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With this issue, Liza Featherstone joins the masthead as a contributing editor.
In a Service Employees union hall in Boston, a hospital worker raises her hand.
The “war on terrorism” is in trouble, and at the very moment the Bush Administration needs it most–election season. George W.
Ronald Reagan lived a charmed life in many respects, none more so than in his relationship with the news media.
Perhaps the most important question–for present policy-makers as well as historians–posed by the presidency of Ronald Reagan is what role he played in ending the cold war.
The Gipper had a certain goofiness about him that was impossible not to like. He told “war stories” borrowed from old movies with such sincerity you were sure he must have been there.
With its blueprint for Iraq in tatters, the Bush Administration has been forced to recognize the United Nations as the only body that can confer legitimacy on its continued occupation.
It’s as if Gore Vidal coined the phrase “United States of Amnesia” for the moment of Ronald Reagan’s death.
Boston’s Massachusetts Bay Transportation Authority recently announced a new policy of stopping people “randomly” to request identification from those whom police believe to be acting “suspicious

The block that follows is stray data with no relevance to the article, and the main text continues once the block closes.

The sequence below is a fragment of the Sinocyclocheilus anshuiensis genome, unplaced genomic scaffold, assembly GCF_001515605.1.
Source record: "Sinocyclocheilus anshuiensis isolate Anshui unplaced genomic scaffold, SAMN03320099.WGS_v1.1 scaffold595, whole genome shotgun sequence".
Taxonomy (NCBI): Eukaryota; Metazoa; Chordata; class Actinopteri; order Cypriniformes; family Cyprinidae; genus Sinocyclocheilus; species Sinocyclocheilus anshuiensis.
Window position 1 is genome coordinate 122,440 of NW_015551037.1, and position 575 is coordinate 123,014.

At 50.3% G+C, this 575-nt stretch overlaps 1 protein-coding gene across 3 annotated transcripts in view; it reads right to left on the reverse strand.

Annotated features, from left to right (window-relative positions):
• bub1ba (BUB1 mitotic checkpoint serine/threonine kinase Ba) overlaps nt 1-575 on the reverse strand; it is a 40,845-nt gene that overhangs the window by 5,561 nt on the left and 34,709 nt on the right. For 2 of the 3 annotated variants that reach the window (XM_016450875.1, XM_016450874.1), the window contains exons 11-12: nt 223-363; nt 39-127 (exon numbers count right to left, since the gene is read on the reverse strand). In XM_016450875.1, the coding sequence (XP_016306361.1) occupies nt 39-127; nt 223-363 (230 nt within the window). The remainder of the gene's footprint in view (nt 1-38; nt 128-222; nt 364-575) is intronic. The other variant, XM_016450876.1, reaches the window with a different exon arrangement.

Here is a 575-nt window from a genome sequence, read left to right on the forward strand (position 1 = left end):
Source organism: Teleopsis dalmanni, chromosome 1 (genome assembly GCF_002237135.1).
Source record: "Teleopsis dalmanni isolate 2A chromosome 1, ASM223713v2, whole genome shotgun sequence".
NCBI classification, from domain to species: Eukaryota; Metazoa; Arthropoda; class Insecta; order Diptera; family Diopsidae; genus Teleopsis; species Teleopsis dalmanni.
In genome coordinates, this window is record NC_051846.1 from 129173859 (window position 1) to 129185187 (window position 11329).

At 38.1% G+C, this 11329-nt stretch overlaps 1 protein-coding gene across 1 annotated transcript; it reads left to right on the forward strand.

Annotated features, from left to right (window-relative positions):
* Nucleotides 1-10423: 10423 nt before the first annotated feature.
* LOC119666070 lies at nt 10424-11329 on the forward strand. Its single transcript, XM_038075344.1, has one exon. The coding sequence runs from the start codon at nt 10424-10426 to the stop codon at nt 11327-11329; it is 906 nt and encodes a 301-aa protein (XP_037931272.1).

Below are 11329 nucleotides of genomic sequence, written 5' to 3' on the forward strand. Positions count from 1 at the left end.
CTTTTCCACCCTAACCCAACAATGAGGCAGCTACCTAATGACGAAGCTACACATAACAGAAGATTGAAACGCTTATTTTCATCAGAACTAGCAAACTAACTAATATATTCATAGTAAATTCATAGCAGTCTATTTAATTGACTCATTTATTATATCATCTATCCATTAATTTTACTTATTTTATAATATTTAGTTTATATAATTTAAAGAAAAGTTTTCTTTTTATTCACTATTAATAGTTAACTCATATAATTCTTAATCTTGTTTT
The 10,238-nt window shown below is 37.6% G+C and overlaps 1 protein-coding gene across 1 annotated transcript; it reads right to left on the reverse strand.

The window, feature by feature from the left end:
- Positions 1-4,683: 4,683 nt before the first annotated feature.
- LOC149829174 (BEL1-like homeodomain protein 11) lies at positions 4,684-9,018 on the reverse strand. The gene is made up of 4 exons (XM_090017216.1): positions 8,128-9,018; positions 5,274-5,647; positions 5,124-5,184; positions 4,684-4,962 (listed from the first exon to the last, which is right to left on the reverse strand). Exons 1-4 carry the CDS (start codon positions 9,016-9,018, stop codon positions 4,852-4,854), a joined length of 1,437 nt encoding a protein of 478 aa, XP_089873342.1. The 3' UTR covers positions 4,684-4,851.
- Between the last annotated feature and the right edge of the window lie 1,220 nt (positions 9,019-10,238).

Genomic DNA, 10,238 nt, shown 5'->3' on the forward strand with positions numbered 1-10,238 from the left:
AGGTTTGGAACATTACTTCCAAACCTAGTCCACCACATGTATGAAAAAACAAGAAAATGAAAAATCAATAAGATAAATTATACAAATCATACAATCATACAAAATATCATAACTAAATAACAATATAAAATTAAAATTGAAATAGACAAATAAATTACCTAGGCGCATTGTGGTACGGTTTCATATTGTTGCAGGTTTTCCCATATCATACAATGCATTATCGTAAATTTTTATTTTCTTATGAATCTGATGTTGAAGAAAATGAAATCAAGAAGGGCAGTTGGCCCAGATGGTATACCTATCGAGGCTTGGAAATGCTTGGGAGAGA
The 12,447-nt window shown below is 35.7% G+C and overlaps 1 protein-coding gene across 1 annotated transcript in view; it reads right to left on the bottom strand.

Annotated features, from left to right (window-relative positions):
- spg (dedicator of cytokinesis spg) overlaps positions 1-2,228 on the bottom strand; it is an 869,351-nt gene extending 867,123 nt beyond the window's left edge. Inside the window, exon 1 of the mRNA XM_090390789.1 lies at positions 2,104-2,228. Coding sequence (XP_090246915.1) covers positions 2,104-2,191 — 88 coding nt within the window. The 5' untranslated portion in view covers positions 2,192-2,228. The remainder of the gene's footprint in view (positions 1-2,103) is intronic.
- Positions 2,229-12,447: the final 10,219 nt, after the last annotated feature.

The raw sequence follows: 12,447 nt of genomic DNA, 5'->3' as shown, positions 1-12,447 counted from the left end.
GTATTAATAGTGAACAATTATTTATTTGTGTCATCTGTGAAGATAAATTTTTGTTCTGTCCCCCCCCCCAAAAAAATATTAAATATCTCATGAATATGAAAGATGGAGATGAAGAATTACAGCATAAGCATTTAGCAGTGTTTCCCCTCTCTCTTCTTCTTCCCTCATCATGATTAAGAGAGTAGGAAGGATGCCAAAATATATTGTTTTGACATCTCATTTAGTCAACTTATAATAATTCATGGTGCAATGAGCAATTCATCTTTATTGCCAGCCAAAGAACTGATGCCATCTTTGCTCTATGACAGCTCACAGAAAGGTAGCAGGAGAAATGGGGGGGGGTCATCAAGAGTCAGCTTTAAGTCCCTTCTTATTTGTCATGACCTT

Nixon thought Reagan was “strange” and, so he told the secret tape recorder in the Oval Office in 1972, “just an uncomfortable man to be around.” The late President certainly was a very weird hum
Though theories of conspiracy crop up,
In fairness, one of them should be dissolved.
He died not in October but in June;
It should be clear that Rove was not involved.
Before the pork buns steamed in the pot,
moisture in their white folds, before
the dried tofu was trimmed into thin strips,
“Paris is a very old story,” Henry James wrote in 1878–so old, in fact, that it’s hard to write about it without falling into clichés about chestnut trees, couture, freedom and
In the fall of 1958, the second book by a young British poet named Philip Larkin made it across the ocean and into the consciousness of American poetry.
I’ve long considered E.L. Doctorow the most American of contemporary writers–in a particularly classic sense.